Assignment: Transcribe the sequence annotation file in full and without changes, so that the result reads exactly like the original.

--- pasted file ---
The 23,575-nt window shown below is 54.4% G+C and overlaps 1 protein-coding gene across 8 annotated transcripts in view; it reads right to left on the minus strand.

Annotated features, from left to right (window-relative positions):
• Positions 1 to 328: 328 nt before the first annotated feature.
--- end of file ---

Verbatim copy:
The 23,575-nt window shown below is 54.4% G+C and overlaps 1 protein-coding gene across 8 annotated transcripts in view; it reads right to left on the minus strand.

Annotated features, from left to right (window-relative positions):
• Positions 1 to 328: 328 nt before the first annotated feature.